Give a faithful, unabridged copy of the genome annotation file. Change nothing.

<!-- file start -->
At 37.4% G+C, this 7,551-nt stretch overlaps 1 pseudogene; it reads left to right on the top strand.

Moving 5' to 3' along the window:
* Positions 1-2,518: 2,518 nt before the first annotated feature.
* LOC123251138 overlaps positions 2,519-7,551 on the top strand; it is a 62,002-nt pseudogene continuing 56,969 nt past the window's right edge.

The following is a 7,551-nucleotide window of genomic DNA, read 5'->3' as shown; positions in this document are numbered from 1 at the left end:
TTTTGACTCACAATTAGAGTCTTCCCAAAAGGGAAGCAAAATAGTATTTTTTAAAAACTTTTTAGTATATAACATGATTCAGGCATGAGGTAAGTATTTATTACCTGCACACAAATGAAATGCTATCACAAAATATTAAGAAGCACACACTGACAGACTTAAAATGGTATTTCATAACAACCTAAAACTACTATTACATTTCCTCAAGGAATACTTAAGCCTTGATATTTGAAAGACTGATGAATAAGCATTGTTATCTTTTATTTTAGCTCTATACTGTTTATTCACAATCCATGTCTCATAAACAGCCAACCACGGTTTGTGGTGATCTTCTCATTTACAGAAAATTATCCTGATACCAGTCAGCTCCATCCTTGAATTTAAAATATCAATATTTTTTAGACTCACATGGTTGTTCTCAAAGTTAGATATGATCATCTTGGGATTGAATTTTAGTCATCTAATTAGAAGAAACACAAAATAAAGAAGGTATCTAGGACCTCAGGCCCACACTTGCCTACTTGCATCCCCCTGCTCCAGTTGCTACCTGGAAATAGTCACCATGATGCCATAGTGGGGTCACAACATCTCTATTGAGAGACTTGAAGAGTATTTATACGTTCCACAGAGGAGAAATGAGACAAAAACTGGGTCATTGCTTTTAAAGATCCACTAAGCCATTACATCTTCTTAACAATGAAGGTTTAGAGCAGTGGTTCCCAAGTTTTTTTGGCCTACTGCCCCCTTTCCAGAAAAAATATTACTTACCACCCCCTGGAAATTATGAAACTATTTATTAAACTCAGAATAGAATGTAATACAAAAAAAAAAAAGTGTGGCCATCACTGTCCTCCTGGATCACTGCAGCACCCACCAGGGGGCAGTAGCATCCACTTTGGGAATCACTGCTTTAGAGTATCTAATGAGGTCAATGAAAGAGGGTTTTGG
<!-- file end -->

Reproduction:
At 37.4% G+C, this 7,551-nt stretch overlaps 1 pseudogene; it reads left to right on the top strand.

Moving 5' to 3' along the window:
* Positions 1-2,518: 2,518 nt before the first annotated feature.
* LOC123251138 overlaps positions 2,519-7,551 on the top strand; it is a 62,002-nt pseudogene continuing 56,969 nt past the window's right edge.

The following is a 7,551-nucleotide window of genomic DNA, read 5'->3' as shown; positions in this document are numbered from 1 at the left end:
TTTTGACTCACAATTAGAGTCTTCCCAAAAGGGAAGCAAAATAGTATTTTTTAAAAACTTTTTAGTATATAACATGATTCAGGCATGAGGTAAGTATTTATTACCTGCACACAAATGAAATGCTATCACAAAATATTAAGAAGCACACACTGACAGACTTAAAATGGTATTTCATAACAACCTAAAACTACTATTACATTTCCTCAAGGAATACTTAAGCCTTGATATTTGAAAGACTGATGAATAAGCATTGTTATCTTTTATTTTAGCTCTATACTGTTTATTCACAATCCATGTCTCATAAACAGCCAACCACGGTTTGTGGTGATCTTCTCATTTACAGAAAATTATCCTGATACCAGTCAGCTCCATCCTTGAATTTAAAATATCAATATTTTTTAGACTCACATGGTTGTTCTCAAAGTTAGATATGATCATCTTGGGATTGAATTTTAGTCATCTAATTAGAAGAAACACAAAATAAAGAAGGTATCTAGGACCTCAGGCCCACACTTGCCTACTTGCATCCCCCTGCTCCAGTTGCTACCTGGAAATAGTCACCATGATGCCATAGTGGGGTCACAACATCTCTATTGAGAGACTTGAAGAGTATTTATACGTTCCACAGAGGAGAAATGAGACAAAAACTGGGTCATTGCTTTTAAAGATCCACTAAGCCATTACATCTTCTTAACAATGAAGGTTTAGAGCAGTGGTTCCCAAGTTTTTTTGGCCTACTGCCCCCTTTCCAGAAAAAATATTACTTACCACCCCCTGGAAATTATGAAACTATTTATTAAACTCAGAATAGAATGTAATACAAAAAAAAAAAAGTGTGGCCATCACTGTCCTCCTGGATCACTGCAGCACCCACCAGGGGGCAGTAGCATCCACTTTGGGAATCACTGCTTTAGAGTATCTAATGAGGTCAATGAAAGAGGGTTTTGG